Hitting theatres three years after Jack Arnold's big bug pic Tarantula, Earth vs. The Spider is aimed squarely at the 1950s teenage audience, with revved-up hot rods, bass-slapping rock 'n' roll, and even moments of outright camp. It's easily the better of the two films offered here, with the impressive Carlsbad Caverns acting as a backdrop to Carol and Mike's eight-legged encounter. Gordon isn't afraid to flaunt his technical prowess this time out, using a variety of techniques to get his garden-variety tarantula to tower over the teenage heroes, including rear-projection, matte work, a hairy leg prop, and even having the spider crawl along a miniature street lined with photographs of various storefronts-a budget-conscious approach used far less effectively in The Beginning of the End. Sure, the characters are paper-thin and the story is mind-numbingly contrived, but the film is undeniably fun and delivers a healthy dose of dumb drive-in thrills. As a special bonus, this film even features a scene at a movie theatre that has posters and lobby cards for Mr. B.I.G.'s earlier films, Attack of the Puppet People and The Amazing Colossal Man conspicuously on display.
On the other hand, War of the Colossal Beast is nothing more than a 90-minute replay of the third act of The Amazing Colossal Man, with more gruesome make-up. Glenn Langan, who played Col. Manning in the original, is absent for this follow-up, replaced with former stagehand Dean Parkin—a scar-tissue ravaged mask with a missing eyeball tries to disguise this discrepancy. But unlike Langan's giant Glenn, there's simply no empathy for the monster as the film amounts to little more than a repetitive capture-escape cycle of destruction. The effects aren't much either, since Glenn is made colossal solely with bad composite shots, but it's worth noting that the film switches from black and white to color for the shocking finale, as Joyce pleads with Glenn to gently put down a bus full of screaming school children, the film's brightest moment. As a sequel, War of the Colossal Beast plays just OK, but on its own without The Amazing Colossal Man, it's definitely not up to scratch. It's unfortunate these two films couldn't have been presented together, as anyone who has never seen the original will be bored silly by Glenn's guttural squawking and the relatively unspectacular scenes of destruction.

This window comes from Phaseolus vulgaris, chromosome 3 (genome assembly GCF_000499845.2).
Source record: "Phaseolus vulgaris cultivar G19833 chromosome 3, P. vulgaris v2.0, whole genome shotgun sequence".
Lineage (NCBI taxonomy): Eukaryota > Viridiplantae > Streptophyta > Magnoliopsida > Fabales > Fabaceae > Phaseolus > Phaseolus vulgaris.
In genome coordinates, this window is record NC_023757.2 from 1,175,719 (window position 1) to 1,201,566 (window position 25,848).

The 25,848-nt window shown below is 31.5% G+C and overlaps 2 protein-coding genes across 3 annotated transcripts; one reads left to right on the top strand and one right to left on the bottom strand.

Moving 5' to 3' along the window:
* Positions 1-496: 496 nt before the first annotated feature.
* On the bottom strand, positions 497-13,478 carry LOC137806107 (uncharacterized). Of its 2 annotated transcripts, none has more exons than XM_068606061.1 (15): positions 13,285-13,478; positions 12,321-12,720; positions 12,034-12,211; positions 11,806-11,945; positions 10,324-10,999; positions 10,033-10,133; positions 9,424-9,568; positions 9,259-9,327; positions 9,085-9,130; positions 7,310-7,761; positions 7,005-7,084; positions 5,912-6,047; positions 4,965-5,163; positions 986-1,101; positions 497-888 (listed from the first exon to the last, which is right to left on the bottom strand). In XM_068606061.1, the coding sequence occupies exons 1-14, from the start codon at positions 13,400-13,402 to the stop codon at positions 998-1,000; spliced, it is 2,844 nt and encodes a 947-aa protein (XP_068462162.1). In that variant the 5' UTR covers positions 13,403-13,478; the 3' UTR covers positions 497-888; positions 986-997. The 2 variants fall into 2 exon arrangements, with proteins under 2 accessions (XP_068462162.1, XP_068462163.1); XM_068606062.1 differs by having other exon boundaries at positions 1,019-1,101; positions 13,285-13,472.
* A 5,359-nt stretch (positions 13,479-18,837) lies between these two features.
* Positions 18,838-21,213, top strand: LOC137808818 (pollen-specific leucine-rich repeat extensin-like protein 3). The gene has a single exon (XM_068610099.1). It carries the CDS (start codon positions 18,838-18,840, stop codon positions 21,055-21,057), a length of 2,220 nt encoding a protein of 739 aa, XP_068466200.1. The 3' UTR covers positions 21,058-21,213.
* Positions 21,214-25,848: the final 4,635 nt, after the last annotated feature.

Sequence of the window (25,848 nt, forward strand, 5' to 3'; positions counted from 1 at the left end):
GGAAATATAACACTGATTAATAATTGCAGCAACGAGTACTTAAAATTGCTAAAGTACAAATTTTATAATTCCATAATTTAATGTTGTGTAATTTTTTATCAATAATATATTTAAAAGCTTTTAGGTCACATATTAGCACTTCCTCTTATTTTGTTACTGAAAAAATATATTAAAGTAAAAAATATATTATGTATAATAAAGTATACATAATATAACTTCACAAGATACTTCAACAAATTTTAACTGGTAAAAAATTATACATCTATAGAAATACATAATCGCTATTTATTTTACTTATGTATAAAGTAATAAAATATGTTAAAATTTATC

Both Earth vs. The Spider and War of the Colossal Beast look fairly good, even if they're not quite as good as most available DVDs of 1950s sci-fi films. Grayscale and detail levels are both acceptable, but noticeable grain and a few distracting source flaws keep these nearly identical transfers from being exceptional. No surprises on the audio side of things either: each film features a serviceable 2.0 mono track delivers dialogue clearly, despite some underlying hiss and distortion. Music is a limited in fidelity, but I've heard much worse. No special features have been included, not even trailers.
Wait a second…"cult classics"? Not hardly. While it's great to see some of these great AIP B-films finally hit DVD—as inexpensive double feature discs, no less—I'd hesitate to call either Earth vs. The Spider or War of the Colossal Beast either "cult" films or "classics," despite selected moments of interest. These low-budget quickies are definitely worth a watch for fans of low-budget 1950s trash, but more casual viewers will probably be disappointed—big time.
This case is to be remanded to a higher court—or at least a giant one.
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Scales of Justice, Earth Vs. The Spider
Perp Profile, Earth Vs. The Spider
Distinguishing Marks, Earth Vs. The Spider
Scales of Justice, War Of The Colossal Beast
Perp Profile, War Of The Colossal Beast
Distinguishing Marks, War Of The Colossal Beast